Much happened in Eastern Oregon in 2018, but one thing was lacking — a consensus, No. 1 news event of the year.
That’s not always a bad thing. Some years are marked by trouble or tragedy, the closing of a major employer, a natural disaster or a terrible loss of life. We lost loved ones to be sure, and saw too many taken before their time through accidents and crime. Such is life in any given year in any given town, and we don’t mean to diminish any of those.
But in an area as diverse and spread out as ours, it is difficult to put one’s finger on the singular event or trend that captured a majority of our attention in 2018.
We should count it as a blessing that Pendleton, Hermiston and Morrow County can by and large chalk up 2018 as a positive year of growth and productivity, and the stories of the year as selected by the East Oregonian staff point to that.
We won’t rehash the Top 10 stories — you can read them for yourself in today’s edition. But some stories that didn’t quite rise to the top will nonetheless resonate for years to come.
It was a midterm election year, but after record campaigning (and campaign fundraising) we saw little change in office. We did hear new ideas that put old ones to the test, including a vigorous challenge to U.S. Rep. Greg Walden by Jamie McLeod-Skinner. But just as we found the 2nd Congressional District wasn’t quite ready to embrace a new voice, the state of Oregon wasn’t prepared to usher out establishment Gov. Kate Brown and try Republican upstart Knute Buehler.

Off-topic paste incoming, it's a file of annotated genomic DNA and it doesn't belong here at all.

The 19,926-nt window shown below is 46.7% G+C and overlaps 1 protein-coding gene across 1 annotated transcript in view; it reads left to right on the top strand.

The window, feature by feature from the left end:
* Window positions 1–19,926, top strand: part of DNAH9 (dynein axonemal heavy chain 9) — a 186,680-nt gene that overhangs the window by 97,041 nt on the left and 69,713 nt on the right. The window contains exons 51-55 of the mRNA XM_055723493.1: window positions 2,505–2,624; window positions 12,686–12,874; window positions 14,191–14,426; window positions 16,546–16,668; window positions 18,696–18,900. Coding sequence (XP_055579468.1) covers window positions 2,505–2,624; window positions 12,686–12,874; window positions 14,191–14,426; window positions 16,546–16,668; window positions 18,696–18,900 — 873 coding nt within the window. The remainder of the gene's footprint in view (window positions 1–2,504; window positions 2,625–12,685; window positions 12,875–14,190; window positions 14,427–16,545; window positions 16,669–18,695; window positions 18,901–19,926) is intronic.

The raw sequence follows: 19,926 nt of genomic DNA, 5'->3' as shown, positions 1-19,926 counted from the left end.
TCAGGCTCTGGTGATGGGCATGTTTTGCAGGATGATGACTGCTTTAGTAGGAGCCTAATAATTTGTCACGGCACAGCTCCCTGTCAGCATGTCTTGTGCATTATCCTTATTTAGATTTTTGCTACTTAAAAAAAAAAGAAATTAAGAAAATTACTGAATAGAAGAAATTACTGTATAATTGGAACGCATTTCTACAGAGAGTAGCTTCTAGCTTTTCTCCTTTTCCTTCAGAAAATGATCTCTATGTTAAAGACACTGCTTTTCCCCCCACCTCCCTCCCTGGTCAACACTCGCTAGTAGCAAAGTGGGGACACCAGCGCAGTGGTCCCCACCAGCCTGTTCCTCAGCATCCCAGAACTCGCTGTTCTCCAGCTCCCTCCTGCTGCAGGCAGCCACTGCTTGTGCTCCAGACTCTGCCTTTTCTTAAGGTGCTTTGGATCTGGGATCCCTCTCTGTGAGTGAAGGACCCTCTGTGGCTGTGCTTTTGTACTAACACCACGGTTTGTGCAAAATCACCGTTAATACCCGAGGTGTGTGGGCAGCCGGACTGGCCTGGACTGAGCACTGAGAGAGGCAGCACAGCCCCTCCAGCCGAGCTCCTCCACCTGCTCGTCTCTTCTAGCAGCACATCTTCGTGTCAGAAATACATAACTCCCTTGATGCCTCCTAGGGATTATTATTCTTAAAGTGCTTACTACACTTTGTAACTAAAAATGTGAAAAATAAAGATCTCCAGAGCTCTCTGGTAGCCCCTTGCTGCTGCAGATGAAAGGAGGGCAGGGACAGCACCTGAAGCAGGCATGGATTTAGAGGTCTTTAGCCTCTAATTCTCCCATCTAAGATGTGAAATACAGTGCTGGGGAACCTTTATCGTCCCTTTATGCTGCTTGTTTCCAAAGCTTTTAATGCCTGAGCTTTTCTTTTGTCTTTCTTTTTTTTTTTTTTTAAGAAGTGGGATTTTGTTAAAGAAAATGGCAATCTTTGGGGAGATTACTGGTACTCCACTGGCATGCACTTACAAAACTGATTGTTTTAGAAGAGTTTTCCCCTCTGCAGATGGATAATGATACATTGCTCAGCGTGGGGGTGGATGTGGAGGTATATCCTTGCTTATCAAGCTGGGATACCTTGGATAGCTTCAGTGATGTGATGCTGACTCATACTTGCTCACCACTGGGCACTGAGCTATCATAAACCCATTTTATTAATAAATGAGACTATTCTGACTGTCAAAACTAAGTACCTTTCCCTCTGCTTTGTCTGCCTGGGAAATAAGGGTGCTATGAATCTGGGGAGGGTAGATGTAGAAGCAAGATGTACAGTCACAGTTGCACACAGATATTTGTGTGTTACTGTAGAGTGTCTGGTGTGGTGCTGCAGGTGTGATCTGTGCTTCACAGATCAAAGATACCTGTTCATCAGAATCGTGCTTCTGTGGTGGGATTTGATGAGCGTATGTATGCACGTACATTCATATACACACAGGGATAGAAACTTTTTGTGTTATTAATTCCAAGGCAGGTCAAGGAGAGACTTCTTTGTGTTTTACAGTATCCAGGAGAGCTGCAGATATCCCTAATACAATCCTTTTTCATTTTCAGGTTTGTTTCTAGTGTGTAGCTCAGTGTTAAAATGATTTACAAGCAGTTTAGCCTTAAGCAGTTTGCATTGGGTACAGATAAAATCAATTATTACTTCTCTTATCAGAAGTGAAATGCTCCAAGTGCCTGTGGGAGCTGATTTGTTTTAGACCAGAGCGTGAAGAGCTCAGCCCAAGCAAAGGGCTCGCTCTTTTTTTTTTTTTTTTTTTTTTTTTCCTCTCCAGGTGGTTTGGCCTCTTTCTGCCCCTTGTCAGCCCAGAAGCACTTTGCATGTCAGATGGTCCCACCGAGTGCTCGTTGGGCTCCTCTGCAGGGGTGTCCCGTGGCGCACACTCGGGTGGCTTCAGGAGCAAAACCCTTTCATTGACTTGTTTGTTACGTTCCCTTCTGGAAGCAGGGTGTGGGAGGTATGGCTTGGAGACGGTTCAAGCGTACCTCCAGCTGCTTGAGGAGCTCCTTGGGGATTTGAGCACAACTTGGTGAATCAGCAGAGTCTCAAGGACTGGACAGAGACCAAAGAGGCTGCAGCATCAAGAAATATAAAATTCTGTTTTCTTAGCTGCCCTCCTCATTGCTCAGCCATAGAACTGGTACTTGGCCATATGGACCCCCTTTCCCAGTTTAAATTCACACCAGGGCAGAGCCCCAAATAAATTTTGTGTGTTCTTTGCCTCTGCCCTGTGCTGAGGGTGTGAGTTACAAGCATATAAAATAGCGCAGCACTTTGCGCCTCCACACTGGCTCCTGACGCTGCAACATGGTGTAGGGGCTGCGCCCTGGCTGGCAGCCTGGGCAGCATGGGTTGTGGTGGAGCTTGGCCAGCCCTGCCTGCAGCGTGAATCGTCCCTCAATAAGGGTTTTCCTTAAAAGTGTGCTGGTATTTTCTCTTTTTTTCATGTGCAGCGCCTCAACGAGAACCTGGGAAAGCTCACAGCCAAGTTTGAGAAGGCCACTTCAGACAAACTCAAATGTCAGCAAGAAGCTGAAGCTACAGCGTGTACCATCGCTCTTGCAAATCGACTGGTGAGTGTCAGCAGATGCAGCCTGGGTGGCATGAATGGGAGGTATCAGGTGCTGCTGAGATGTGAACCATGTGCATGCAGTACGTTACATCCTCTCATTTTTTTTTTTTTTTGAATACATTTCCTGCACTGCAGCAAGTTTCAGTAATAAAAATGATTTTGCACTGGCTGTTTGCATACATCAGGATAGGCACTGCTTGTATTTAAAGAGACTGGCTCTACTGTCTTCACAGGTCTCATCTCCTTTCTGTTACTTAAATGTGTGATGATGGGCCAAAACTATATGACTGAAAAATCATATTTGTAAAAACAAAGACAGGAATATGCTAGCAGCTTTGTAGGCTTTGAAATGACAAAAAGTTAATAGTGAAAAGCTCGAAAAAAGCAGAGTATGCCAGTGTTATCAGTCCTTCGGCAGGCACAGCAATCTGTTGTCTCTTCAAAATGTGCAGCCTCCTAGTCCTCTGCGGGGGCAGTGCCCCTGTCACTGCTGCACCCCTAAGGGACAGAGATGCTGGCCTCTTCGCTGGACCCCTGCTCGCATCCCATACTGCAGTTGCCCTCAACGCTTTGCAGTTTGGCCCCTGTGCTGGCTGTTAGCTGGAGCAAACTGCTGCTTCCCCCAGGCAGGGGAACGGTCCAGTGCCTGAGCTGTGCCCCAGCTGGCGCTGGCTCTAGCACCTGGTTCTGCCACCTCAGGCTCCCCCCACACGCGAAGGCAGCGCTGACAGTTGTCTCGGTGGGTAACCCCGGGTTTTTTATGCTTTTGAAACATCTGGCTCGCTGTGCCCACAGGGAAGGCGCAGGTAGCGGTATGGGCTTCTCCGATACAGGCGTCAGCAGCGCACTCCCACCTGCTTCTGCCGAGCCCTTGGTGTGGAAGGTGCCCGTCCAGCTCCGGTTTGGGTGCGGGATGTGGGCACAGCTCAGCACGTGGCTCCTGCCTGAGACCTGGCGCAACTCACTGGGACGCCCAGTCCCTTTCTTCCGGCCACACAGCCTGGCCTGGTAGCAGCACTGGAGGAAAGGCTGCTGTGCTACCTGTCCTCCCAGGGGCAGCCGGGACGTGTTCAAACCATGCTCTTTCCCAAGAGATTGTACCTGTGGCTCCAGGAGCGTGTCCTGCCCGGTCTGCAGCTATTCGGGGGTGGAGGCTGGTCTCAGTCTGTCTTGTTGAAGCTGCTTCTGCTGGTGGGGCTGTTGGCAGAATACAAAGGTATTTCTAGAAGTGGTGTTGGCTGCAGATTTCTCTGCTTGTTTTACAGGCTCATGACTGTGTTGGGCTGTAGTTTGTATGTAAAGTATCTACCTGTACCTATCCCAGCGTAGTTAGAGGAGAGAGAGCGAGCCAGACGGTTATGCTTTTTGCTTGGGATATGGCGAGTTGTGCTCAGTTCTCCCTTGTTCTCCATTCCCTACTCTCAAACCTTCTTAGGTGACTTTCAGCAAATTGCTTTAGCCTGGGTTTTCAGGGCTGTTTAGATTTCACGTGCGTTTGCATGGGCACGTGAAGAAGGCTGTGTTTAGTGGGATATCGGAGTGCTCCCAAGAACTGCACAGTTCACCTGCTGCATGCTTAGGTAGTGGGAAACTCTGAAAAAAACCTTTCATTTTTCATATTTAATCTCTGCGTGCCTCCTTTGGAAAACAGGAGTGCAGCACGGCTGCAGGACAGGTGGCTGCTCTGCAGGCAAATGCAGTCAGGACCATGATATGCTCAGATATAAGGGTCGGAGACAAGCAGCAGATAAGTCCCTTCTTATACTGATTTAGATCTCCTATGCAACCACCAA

Locally, we saw steady, gradual change, with highlights marking the development. Hermiston’s downtown continued to morph with the opening of the Harkenrider Center and the Festival Street. The new Maxwell farmers market turned every Thursday summer evening into an event, and the city’s takeover of the Eastern Oregon Trade and Event Center began a shift that will play out in the coming years.
The Pendleton Whisky Music Fest, already a hit in its first two years, reached new heights with dual acts Pitbull and Blake Shelton, and Pendleton continued to draw visitors from all corners of the world seeking an authentic Western experience. New housing continued to go up, setting a foundation for further economic development.
We have the good fortune of being removed by a few degrees from national politics. While it is fascinating (and sometimes horrifying) to watch the unfolding drama in Washington D.C. during these tumultuous times, its impact often doesn’t reach our daily lives. That allows us to focus on the reasons we’ve chosen to live in these parts — the tight-knit communities, the wide-open spaces and the room to build and make things better. We’re glad to report none of that changed in 2018.